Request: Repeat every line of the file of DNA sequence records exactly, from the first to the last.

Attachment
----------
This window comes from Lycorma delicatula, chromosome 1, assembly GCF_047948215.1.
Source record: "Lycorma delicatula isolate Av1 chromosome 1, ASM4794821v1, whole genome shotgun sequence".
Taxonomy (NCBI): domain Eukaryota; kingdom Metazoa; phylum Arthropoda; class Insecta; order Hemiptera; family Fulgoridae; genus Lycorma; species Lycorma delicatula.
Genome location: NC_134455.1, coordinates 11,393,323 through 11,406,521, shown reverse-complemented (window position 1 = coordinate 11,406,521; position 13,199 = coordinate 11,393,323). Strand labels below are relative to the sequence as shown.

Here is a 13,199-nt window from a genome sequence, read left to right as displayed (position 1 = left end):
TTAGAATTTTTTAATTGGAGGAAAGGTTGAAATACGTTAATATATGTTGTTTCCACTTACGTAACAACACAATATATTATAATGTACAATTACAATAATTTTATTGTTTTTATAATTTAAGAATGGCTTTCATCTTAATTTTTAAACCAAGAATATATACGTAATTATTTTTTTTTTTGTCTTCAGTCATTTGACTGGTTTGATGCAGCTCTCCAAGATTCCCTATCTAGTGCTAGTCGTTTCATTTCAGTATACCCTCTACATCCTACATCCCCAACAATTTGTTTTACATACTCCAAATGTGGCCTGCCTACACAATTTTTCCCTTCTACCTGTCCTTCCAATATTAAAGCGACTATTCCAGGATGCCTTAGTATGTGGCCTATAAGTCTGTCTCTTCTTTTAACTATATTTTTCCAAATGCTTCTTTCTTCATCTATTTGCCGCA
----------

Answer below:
This window comes from Lycorma delicatula, chromosome 1, assembly GCF_047948215.1.
Source record: "Lycorma delicatula isolate Av1 chromosome 1, ASM4794821v1, whole genome shotgun sequence".
Taxonomy (NCBI): domain Eukaryota; kingdom Metazoa; phylum Arthropoda; class Insecta; order Hemiptera; family Fulgoridae; genus Lycorma; species Lycorma delicatula.
Genome location: NC_134455.1, coordinates 11,393,323 through 11,406,521, shown reverse-complemented (window position 1 = coordinate 11,406,521; position 13,199 = coordinate 11,393,323). Strand labels below are relative to the sequence as shown.

Here is a 13,199-nt window from a genome sequence, read left to right as displayed (position 1 = left end):
TTAGAATTTTTTAATTGGAGGAAAGGTTGAAATACGTTAATATATGTTGTTTCCACTTACGTAACAACACAATATATTATAATGTACAATTACAATAATTTTATTGTTTTTATAATTTAAGAATGGCTTTCATCTTAATTTTTAAACCAAGAATATATACGTAATTATTTTTTTTTTTGTCTTCAGTCATTTGACTGGTTTGATGCAGCTCTCCAAGATTCCCTATCTAGTGCTAGTCGTTTCATTTCAGTATACCCTCTACATCCTACATCCCCAACAATTTGTTTTACATACTCCAAATGTGGCCTGCCTACACAATTTTTCCCTTCTACCTGTCCTTCCAATATTAAAGCGACTATTCCAGGATGCCTTAGTATGTGGCCTATAAGTCTGTCTCTTCTTTTAACTATATTTTTCCAAATGCTTCTTTCTTCATCTATTTGCCGCA